Seen & Heard
IN&M planning debt write-offIndebted publisher Independent News & Media plans to ask its lenders to write off up to €100 million of debt as part of a wider overhaul, Britain’s Sunday Times reported yesterday.
The company on Friday said it would need urgent and substantial restructuring in response to high levels of debt and tough trading.
A spokesman yesterday declined to comment on the report that the company was seeking to write off debt.
The publisher hopes to secure agreement on the debt write-off with a consortium of eight banks by early next year, the newspaper reported without citing sources.
The restructuring will also include a rights issue, a radical costcutting programme and the sale of the company’s South African unit, the report said.
Noonan’s SME measure
Minister for Finance Michael Noonan told the Sunday Business Post he was “looking closely” at a budget measure that could reduce the debt burden on small and medium-sized enterprises (SMEs) and promote growth.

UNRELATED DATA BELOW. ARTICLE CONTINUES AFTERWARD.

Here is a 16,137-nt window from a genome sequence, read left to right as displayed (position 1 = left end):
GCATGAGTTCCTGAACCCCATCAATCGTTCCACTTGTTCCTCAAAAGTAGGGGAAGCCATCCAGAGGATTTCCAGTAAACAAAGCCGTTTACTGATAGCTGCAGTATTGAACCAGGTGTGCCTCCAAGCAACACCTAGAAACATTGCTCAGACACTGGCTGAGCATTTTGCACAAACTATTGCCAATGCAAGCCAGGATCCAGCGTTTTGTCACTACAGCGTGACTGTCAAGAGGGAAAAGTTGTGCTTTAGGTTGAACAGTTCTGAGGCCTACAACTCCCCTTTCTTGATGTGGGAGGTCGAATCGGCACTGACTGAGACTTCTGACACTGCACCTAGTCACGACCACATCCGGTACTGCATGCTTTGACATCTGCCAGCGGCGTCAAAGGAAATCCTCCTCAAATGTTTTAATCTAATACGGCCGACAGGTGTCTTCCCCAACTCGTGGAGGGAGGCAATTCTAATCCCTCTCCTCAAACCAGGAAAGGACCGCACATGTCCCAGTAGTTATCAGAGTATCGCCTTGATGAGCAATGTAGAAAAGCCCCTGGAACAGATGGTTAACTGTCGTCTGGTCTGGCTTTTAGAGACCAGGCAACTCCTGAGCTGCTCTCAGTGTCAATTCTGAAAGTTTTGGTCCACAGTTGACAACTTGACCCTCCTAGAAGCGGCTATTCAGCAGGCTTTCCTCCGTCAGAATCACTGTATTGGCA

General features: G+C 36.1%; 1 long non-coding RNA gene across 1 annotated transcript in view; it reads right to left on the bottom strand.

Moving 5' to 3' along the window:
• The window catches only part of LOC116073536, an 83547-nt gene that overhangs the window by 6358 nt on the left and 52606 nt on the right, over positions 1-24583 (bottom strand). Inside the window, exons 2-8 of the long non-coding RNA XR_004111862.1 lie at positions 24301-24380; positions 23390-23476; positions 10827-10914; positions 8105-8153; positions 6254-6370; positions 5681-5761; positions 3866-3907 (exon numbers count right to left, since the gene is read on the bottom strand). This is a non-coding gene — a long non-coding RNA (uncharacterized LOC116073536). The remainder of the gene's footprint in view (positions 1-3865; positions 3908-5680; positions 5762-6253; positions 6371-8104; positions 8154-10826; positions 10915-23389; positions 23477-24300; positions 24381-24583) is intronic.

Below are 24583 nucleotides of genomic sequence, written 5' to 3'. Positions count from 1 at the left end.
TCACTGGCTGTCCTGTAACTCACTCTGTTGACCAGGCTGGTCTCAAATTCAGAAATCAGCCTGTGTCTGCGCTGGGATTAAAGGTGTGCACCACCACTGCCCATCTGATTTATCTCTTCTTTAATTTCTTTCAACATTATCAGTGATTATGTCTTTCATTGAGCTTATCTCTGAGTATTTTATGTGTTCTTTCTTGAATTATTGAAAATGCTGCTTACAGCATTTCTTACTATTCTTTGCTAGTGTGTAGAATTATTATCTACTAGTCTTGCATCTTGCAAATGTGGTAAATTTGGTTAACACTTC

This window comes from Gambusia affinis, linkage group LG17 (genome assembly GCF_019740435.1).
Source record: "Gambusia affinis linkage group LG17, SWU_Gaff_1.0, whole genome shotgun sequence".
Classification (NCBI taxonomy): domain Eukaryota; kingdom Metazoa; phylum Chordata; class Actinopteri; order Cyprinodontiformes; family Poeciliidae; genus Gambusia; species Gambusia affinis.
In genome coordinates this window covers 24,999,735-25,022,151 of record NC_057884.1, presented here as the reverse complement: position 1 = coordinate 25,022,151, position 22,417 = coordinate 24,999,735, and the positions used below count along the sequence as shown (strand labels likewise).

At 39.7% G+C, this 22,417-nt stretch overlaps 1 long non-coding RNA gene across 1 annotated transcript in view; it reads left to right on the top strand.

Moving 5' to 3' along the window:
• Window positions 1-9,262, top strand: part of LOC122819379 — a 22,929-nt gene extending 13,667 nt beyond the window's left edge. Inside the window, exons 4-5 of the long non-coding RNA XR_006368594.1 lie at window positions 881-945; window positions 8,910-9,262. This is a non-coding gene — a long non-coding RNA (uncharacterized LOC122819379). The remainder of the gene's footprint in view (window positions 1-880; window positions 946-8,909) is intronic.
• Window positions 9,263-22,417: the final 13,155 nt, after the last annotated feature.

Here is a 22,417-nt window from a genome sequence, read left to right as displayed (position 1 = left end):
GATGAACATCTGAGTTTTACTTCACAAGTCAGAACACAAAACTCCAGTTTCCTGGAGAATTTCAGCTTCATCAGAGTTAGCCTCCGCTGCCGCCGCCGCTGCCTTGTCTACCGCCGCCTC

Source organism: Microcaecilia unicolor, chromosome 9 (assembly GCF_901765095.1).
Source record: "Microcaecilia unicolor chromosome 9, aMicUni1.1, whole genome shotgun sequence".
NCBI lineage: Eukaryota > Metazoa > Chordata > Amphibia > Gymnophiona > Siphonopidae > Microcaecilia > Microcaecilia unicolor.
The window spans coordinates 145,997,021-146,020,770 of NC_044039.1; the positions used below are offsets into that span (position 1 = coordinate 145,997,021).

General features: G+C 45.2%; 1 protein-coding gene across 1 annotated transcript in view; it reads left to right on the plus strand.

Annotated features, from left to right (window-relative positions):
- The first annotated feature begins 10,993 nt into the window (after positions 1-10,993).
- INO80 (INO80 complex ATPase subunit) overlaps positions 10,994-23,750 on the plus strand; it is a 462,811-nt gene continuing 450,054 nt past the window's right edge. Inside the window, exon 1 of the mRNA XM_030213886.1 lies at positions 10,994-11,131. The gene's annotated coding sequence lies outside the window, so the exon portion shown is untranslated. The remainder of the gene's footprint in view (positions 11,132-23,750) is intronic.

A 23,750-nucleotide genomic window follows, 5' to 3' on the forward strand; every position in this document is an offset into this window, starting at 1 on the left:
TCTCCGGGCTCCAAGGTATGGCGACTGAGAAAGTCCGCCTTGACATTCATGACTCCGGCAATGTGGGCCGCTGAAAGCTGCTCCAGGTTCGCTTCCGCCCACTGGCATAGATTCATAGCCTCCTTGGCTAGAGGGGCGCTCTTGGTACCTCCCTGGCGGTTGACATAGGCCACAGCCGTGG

The newspaper said that “a key tenet of the SME plan is a new scheme aimed at alleviating the historic[al] property debts that are affecting small firms”.
The scheme is designed to help separate the trading business of SMEs from their property debt. Noonan said he was “very conscious that exports alone cannot deliver the type of recovery required to lift the domestic economy and create jobs across the country”.
He added that “a significant improvement in growth in the domestic economy is essential” and that “SMEs are the driver of that”.
McKillen to seek to raise £50m
Belfast developer Paddy McKillen faces having to raise more than £50 million (€62 million) in a month to avoid being squeezed out of the company that owns the Claridge’s, Berkeley and Connaught hotels in London.
The Sunday Times said that US private equity business Blackstone had agreed a £536 million refinancing of Coroin, the company that owns the hotels. As part of the refinancing, the owners of the hotel will have to inject £145 million into the company.
McKillen’s share of this is £52.5 million and if he cannot come up with the money he risks being diluted out of the business by the Barclay brothers, who own 28.5 per cent and control another 35.4 per cent.
Cerberus on top for Greenstar
Cerberus Capital Management is favourite to buy Irish waste company Greenstar, the Sunday Business Post said, without citing anyone.
Greenstar, which was owned by NTR, went into receivership with debts of €83 million last August.